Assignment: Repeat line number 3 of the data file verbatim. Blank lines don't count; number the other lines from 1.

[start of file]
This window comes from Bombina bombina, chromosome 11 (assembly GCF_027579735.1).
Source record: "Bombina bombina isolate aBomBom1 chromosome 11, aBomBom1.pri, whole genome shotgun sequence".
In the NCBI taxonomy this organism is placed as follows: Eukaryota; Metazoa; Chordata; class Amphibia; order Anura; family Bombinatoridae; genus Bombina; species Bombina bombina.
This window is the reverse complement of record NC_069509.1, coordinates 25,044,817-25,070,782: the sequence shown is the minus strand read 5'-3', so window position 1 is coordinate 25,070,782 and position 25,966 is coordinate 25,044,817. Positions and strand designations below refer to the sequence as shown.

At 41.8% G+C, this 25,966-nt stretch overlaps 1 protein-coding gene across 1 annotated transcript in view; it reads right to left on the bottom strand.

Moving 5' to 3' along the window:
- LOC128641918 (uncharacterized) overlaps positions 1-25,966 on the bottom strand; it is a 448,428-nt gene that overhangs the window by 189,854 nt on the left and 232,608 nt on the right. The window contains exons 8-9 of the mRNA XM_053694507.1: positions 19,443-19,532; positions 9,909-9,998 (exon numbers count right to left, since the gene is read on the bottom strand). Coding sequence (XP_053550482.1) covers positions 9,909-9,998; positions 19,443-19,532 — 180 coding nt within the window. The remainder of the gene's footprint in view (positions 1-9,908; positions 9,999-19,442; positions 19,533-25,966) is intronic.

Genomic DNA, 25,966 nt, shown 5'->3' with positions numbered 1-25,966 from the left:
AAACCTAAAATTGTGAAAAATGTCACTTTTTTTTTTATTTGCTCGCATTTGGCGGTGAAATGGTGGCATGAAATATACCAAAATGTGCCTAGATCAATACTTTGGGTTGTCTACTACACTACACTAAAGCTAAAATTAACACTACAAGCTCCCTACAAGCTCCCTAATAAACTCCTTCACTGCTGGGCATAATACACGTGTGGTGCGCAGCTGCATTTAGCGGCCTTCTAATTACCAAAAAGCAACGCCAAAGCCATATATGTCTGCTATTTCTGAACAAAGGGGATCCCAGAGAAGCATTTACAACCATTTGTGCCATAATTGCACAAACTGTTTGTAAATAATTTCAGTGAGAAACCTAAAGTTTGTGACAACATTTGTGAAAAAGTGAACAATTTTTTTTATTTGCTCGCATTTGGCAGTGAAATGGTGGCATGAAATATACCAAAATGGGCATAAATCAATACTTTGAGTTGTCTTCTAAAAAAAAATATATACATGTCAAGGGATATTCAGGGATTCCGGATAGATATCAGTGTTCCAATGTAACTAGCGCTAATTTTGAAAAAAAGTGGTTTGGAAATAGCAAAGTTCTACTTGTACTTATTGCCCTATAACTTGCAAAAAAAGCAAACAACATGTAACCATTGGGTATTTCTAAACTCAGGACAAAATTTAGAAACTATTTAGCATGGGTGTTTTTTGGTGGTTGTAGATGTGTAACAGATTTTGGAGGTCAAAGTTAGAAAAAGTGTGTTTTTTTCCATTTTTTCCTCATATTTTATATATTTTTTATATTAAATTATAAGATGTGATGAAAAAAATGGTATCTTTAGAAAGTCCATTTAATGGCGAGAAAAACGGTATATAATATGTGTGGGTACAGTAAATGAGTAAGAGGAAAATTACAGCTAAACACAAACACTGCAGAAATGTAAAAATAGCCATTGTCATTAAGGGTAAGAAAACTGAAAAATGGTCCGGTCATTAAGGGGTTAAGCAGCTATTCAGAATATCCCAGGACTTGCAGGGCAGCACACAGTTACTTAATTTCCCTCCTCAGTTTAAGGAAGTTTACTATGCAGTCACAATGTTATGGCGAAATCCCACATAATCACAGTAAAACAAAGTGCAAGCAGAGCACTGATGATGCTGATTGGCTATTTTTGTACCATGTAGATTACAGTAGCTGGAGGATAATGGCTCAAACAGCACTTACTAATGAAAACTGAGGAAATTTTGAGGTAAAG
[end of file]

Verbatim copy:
In the NCBI taxonomy this organism is placed as follows: Eukaryota; Metazoa; Chordata; class Amphibia; order Anura; family Bombinatoridae; genus Bombina; species Bombina bombina.